“At the basic level, soil type and condition will influence the choice between a disc or tine drill. These considerations rarely receive the time they warrant. Whether the disc runs at a slight angle with the coulter in its shadow or the disc is straight, and the coulter forces the opening will depend on the soil type and its condition. Issues such as hair-pinning, where the straw is forced into the opening, or where the opening can’t be closed after the seed has been placed because of the high plasticity of the soil, are often consequences of inappropriate drill choice or poor setup,” he says. 

In a high weed pressure situation, especially black-grass, the considerations will be different again. There will be the desire to avoid bringing seed up to germination depth. In these situations, the minimal soil disturbance will be preferable. This would favour the Primera from Amazone or the Sabre tine from Weaving. In contrast, a winged tine is not suitable, but where more soil movement is desirable, the looser soil created by the likes of the Simtech or Cross-Slot allow for greater root development.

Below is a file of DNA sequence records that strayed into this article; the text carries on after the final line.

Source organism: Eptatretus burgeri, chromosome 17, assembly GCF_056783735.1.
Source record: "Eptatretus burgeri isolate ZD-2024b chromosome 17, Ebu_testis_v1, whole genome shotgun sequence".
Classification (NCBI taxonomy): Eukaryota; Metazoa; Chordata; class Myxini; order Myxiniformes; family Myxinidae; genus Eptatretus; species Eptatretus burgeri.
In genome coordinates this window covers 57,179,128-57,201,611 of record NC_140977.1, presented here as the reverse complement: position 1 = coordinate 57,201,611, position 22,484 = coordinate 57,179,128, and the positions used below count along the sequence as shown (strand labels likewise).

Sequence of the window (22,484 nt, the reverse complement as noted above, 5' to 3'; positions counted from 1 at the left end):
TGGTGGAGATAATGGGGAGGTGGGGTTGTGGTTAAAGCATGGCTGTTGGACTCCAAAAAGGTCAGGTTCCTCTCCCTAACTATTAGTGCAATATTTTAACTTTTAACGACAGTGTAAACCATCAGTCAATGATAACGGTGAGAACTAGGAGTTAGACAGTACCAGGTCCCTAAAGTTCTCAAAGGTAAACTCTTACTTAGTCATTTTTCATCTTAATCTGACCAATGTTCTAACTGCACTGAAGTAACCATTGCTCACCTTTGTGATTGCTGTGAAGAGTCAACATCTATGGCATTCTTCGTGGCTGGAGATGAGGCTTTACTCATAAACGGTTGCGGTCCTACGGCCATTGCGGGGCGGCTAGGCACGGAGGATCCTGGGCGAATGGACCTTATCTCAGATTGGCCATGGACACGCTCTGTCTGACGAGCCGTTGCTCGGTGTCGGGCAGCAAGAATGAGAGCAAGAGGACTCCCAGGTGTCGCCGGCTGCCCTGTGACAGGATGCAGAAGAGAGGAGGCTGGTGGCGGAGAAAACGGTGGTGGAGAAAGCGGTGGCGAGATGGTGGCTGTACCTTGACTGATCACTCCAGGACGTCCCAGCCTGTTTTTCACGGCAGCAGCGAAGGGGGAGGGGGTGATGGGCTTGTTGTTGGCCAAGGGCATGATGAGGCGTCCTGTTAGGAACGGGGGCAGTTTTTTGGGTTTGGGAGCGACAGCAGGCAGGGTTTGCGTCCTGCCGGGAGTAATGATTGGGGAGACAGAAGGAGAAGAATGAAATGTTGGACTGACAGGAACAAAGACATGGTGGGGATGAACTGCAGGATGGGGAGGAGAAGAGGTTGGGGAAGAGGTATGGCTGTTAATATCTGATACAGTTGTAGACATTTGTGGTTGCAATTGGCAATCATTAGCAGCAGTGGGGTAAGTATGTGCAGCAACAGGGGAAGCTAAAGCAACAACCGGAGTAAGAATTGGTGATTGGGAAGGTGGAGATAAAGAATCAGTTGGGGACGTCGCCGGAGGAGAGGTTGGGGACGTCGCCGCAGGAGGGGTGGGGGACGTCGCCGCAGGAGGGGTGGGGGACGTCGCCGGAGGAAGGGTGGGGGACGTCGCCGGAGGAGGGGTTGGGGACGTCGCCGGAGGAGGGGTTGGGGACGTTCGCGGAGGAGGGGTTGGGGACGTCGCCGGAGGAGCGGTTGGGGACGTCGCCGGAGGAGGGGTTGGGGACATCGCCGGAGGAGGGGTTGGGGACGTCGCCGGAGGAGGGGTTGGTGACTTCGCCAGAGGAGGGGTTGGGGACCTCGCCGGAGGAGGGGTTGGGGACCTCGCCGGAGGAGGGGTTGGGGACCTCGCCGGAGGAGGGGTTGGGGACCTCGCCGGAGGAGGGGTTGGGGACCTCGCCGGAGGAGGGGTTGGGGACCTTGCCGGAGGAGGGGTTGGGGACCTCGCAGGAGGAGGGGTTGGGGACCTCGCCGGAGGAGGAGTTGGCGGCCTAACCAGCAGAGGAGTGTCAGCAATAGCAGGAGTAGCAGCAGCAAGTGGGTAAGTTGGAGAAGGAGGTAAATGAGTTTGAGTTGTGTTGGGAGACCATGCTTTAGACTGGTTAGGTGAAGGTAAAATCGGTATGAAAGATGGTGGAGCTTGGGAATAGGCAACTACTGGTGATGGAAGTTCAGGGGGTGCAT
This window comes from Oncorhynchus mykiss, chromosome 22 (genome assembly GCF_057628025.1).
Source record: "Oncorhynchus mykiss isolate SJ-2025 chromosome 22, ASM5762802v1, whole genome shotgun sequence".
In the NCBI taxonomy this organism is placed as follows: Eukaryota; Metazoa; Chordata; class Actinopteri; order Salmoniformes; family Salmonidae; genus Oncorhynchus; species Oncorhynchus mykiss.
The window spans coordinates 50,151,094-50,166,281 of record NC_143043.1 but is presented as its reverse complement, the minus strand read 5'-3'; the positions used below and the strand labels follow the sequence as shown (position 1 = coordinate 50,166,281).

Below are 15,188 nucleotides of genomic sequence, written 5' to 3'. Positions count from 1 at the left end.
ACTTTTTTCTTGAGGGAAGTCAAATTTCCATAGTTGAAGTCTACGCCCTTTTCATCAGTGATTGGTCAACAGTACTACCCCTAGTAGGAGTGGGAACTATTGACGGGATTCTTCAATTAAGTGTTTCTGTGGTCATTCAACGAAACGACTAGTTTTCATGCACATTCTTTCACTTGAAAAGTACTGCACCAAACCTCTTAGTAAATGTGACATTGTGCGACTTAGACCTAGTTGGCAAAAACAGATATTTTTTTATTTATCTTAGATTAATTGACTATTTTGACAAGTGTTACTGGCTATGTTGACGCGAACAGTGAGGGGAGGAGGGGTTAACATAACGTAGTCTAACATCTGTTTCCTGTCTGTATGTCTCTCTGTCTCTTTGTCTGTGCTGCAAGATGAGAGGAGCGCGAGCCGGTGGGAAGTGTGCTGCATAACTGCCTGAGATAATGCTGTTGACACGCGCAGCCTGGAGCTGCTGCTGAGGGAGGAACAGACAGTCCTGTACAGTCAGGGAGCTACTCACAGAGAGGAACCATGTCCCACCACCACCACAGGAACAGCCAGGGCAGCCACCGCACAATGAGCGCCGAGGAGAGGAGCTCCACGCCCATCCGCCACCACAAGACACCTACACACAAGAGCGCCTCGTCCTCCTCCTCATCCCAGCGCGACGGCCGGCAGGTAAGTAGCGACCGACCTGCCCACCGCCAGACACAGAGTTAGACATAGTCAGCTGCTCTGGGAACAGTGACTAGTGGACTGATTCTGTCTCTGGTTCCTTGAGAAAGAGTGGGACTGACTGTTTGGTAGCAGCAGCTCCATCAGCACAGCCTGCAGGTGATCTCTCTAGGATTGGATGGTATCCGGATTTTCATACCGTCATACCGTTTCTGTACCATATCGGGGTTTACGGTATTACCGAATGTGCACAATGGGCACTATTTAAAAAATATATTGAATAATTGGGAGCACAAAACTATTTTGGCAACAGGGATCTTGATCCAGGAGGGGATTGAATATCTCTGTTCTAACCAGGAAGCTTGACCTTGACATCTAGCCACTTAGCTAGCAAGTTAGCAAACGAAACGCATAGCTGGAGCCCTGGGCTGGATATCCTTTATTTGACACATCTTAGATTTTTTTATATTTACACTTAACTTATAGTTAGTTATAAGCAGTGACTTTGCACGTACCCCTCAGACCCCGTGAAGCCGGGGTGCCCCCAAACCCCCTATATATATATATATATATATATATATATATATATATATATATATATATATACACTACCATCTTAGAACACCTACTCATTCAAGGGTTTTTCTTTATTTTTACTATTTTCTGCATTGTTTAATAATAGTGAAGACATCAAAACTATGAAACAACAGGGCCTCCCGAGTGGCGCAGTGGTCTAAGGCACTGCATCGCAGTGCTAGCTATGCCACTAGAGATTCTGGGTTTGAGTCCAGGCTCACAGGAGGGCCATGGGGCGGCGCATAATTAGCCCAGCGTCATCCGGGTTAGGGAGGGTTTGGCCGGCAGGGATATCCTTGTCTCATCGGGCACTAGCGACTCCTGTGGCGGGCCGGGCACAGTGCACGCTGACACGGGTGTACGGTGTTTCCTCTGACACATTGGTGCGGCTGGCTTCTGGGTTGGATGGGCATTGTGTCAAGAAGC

For many the move to direct drilling fits with the ‘re-generative’ movement, but it can take several seasons and a change to the system before the ground is properly ready to embrace the ‘re-gen ag’ philosophy. “It’s about earning the right to direct drill,” says Colin Lloyd. “Any drill in the wrong conditions will do a poor job and it concerns me that many growers are moving wholesale into direct drilling without first readying their ground. The transition phase is important as it paves the way for the drill that you have then chosen to fit your system,” he adds.

Manufacturers often make bold claims about details such as coulter pressure, but how much is enough, and do you really need masses of pressure? “Those with stiff, firm ground will need the ability to apply pressure, but where soils have been maintained in good friable order and compaction has been avoided, having the ability to apply 250kg of pressure per coulter is an expense that most can live without,” says Mr Lloyd. As efforts to improve soil biomass begin to deliver results, other design features become more important, such as the ability to deal with high quantities of material without becoming easily blocked.